"A lot of the utilities were relocated and put underneath that street. The designers broke that off as a separate contract, and got that done all at once. That set the stage for some of the more advanced work to be performed," said Luck.
In addition, the work on Clybourn Street created a completed route on the southern edge of the campus of Marquette University, providing access to campus during the life of the project.
The construction team works closely with Marquette University officials to prevent conflict. The team also works with the Bucks, Admirals and staff at the Bradley Center and theaters in downtown Milwaukee to avoid conflict between construction and traffic from downtown events.
For instance, on the night of a November Bucks basketball game it was decided to delay by 10 minutes the time to close a ramp, in case the game went into overtime. Of course, the game went into overtime, but with the ramp open fans could leave downtown without delay.
"Working with our neighbors involves noise issues, nighttime work and coordinating schedules. That's a big responsibility, and a burden, that we put on the contractors. They've been doing a great job," said Luck.
A liaison from Marquette meets weekly with the construction team.
E-mail is one of the methods used to keep students up to date on construction issues of interest, such as night operations.
The demolition of the Wisconsin Avenue bridge took place during a two-week semester break last January, for instance.
Construction of five bridges has been a big part of the Marquette Interchange reconstruction project during the first two years of work.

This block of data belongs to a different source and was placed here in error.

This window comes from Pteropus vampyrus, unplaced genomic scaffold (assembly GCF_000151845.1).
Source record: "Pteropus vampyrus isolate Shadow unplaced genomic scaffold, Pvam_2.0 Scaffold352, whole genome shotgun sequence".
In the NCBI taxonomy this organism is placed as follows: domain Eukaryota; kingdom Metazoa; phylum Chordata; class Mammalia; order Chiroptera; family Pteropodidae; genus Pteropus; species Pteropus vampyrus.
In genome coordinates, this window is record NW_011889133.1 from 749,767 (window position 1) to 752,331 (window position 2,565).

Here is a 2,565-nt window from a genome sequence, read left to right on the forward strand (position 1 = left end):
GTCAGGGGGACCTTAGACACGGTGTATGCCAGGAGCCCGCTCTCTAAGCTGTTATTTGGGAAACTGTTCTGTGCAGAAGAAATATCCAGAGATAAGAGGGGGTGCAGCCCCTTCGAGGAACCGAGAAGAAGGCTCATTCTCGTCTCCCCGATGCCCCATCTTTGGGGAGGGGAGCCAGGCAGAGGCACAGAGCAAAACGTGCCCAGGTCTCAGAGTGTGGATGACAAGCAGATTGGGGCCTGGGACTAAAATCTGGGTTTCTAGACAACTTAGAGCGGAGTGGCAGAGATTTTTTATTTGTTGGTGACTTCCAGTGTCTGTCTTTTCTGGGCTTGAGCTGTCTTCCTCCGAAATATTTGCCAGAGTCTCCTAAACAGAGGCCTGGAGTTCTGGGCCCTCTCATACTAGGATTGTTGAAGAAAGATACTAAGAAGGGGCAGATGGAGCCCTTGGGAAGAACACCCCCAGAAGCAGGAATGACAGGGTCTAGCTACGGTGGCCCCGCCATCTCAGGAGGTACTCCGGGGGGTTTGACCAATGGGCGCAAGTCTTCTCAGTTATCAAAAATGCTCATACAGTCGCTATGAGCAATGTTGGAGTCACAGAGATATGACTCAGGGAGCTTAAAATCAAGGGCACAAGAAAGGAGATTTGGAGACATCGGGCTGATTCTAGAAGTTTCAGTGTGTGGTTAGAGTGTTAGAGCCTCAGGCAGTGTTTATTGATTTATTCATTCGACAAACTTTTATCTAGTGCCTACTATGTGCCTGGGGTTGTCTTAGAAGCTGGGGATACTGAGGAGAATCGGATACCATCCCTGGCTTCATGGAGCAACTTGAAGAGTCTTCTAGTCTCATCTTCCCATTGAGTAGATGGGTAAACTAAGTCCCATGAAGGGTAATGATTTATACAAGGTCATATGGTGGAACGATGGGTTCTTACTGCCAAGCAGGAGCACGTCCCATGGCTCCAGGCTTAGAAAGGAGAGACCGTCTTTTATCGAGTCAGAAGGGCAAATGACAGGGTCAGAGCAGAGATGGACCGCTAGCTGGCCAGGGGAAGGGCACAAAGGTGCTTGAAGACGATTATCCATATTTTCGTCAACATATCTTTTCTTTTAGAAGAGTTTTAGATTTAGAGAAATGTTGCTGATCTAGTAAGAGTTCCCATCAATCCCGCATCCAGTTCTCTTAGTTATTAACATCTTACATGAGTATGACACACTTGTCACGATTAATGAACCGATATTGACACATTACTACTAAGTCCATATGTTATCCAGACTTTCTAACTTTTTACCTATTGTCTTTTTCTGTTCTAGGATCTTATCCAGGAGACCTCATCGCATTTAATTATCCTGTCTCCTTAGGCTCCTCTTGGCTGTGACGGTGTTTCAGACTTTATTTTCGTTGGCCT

"One of the things in the plan was to maintain enough access to the community and stage the demolition and reconstruction of the bridges," Luck said.
The last of the bridges to be reconstructed, Wisconsin Avenue, was completed and opened to traffic in early December.
Construction of temporary ramps was one of the methods used to maintain access to downtown Milwaukee and Marquette University possible, and to allow two lanes of traffic — both east-west and north-south — to remain open during construction.
"Traffic keeps flowing through the job, and we've been real happy with that. The design has worked, and the contractors have been able to do their work," said Luck.
Work has included crews constructing bridges between existing concrete columns, which are then demolished.
"It's more than the just the designer. The contractors are the ones who have to demolish the concrete and bring it down. It's a lot of concrete, and a lot of weight, up in the air," Luck said.
Milwaukee Transportation Partners is still very much involved with the project.
"We've got hundreds of design questions that come in. We put together a team and processes to get answers back to the contractors as quickly as possible. We set a goal to get a response back to the contractor within seven days from the time we get a question. We have to meet their needs to keep the project on schedule," Luck said.